Current debates over U.S. immigration have centered largely around unauthorized workers and families, especially Latinos. But as our recent issue of Southern Exposure, "East Meets South" showed, another growing presence in the South are Asian-Americans.
Although the number of Asian-Americans living in the South isn't close to how many live in, say, the West (where over 50% of U.S. residents who identify as Asian live), the South has one of the fastest rates of increase, largely clustered in urban areas in Texas, Florida, Georgia, Virginia and North Carolina. This growing presence was one of the reasons cited by the Association for Asian American Studies for holding their 2006 conference in Atlanta earlier this year.
CQ Politics has an interesting piece about the growing political clout of Asian-Americans, based on a new report by the Democratic Party-linked Asian American Action Fund. The piece notes that Asian-American may only be 5% of the national population, but are finding ways to heighten their political clout:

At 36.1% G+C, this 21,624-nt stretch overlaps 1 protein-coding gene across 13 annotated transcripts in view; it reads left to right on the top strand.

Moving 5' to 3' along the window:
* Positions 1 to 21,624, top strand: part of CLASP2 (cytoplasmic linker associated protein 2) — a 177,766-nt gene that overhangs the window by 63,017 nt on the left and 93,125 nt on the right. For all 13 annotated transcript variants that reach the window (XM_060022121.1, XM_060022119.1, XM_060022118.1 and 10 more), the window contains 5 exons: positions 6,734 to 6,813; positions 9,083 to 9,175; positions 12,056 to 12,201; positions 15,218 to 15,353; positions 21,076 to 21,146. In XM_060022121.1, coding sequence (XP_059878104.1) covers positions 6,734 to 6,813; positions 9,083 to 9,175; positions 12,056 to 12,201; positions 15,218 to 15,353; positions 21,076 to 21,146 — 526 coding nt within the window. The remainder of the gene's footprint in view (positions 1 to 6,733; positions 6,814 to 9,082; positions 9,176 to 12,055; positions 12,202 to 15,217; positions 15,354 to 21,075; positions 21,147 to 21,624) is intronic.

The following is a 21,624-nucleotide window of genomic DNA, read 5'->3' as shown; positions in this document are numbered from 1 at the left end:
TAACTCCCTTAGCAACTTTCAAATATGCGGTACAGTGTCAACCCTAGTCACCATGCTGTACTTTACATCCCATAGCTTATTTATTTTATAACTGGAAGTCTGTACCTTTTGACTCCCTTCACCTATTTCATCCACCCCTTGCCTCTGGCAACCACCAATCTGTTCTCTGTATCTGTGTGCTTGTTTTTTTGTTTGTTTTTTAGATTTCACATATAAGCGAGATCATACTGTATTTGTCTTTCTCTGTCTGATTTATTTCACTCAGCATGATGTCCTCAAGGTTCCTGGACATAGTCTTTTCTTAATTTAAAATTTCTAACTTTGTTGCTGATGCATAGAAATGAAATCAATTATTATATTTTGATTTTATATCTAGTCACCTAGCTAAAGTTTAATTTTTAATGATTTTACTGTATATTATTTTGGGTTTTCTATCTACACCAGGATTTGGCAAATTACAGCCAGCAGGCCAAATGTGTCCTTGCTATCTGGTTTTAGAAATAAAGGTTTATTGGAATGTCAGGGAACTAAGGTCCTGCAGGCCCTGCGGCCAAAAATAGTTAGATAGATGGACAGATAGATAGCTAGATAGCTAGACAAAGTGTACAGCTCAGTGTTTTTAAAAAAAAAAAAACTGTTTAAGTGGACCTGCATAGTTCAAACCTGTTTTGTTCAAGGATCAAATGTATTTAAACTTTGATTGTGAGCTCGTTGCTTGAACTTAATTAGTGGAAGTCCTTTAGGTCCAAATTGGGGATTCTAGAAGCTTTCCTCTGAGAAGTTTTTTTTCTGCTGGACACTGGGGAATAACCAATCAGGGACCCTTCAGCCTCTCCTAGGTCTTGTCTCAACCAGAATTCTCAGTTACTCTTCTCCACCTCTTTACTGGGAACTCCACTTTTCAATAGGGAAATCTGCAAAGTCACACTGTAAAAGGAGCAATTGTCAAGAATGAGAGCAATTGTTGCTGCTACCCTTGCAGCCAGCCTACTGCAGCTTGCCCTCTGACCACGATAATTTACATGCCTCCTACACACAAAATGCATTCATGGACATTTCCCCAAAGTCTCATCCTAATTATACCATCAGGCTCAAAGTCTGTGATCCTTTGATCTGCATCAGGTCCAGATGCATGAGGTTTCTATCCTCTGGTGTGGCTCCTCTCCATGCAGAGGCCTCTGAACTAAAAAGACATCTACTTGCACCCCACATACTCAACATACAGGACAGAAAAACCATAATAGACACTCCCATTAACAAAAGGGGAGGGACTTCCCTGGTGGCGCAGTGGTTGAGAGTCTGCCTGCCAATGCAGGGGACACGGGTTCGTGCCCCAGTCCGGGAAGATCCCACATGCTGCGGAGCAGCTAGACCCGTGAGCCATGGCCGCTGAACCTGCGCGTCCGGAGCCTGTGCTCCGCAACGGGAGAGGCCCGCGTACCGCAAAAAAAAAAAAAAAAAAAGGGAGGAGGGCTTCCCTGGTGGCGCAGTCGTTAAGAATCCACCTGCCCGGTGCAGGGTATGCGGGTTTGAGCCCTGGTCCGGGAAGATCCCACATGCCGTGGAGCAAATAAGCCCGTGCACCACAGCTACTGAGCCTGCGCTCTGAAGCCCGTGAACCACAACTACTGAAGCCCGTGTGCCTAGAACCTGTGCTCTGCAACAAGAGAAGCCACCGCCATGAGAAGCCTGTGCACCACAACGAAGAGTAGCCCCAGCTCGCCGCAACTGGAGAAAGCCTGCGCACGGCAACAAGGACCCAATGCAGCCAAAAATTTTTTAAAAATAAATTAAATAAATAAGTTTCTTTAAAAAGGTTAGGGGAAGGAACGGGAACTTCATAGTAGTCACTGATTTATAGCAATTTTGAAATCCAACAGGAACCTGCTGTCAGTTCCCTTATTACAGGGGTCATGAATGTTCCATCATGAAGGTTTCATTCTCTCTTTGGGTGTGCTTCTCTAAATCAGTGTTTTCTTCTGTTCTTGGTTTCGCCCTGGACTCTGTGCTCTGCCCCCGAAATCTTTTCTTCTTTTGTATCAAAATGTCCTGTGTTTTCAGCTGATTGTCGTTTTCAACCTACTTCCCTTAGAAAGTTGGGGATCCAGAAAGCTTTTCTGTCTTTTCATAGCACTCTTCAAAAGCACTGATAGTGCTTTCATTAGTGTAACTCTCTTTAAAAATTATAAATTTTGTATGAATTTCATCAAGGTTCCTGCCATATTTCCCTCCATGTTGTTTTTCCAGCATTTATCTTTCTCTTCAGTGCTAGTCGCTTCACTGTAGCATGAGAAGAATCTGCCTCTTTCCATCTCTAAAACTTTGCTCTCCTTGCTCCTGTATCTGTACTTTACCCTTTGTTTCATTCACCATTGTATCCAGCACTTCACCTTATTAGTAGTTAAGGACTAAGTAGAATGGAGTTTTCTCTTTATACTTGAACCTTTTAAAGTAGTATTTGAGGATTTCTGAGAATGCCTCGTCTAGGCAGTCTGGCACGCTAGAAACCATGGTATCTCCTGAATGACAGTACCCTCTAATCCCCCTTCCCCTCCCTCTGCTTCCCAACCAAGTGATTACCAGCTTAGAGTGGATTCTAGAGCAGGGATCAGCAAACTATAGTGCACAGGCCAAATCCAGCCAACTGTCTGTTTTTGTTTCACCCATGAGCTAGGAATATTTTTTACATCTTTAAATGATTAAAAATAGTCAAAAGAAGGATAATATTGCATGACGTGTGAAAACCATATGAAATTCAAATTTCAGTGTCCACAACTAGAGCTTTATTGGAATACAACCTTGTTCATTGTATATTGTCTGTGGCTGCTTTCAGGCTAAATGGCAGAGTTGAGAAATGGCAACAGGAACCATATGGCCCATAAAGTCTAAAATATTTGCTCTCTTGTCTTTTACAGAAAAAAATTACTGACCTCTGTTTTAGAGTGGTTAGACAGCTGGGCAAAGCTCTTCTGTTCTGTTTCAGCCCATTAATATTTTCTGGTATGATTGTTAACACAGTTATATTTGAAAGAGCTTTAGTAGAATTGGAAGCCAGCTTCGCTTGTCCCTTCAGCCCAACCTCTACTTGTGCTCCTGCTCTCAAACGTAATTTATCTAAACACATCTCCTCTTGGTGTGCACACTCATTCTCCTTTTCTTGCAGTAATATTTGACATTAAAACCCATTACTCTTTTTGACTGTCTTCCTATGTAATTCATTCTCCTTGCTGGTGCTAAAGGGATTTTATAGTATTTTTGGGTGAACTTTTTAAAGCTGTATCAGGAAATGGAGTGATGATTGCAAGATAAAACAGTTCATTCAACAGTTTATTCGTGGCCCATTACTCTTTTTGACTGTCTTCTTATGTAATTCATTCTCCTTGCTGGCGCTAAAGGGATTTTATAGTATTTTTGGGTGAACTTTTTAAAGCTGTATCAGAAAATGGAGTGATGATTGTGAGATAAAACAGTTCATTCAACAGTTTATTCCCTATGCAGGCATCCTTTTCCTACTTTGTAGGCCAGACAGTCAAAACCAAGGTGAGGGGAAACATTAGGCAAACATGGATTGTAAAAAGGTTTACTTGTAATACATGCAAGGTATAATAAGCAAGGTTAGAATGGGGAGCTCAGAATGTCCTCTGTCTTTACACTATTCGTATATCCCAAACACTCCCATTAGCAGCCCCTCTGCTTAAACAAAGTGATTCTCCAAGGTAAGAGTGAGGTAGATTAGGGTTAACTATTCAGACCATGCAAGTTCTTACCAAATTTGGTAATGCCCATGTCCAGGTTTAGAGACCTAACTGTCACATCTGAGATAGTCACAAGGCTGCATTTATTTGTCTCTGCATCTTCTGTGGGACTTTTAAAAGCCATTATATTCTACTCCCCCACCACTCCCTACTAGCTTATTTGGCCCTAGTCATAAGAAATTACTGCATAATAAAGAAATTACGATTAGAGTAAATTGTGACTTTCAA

[R]ecent trends in demographics and political activity point to a decided increase in electoral participation by Asian residents in this election year and beyond.
According to the report [pdf] ... the number of political candidates and officeholders of Asian descent have increased dramatically over the past decade. In 1996, there were about 300 Asian American elected officials nationwide. By 2005, that number had grown to 555.
The report also found that more than one-third of the Asian-Americans who participated in the 2004 election were first-time voters.
Demographic trends also point toward increased political clout for Asians. The Census Bureau estimated that the Asian population grew to 14 million in 2004, an increase of 3.4 percent from a year earlier. That was the fastest growth rate of any major racial or ethnic group.
The political dynamic is similar to that of Latinos in the South and beyond: the numbers may be small now, but the trend lines are all up from here.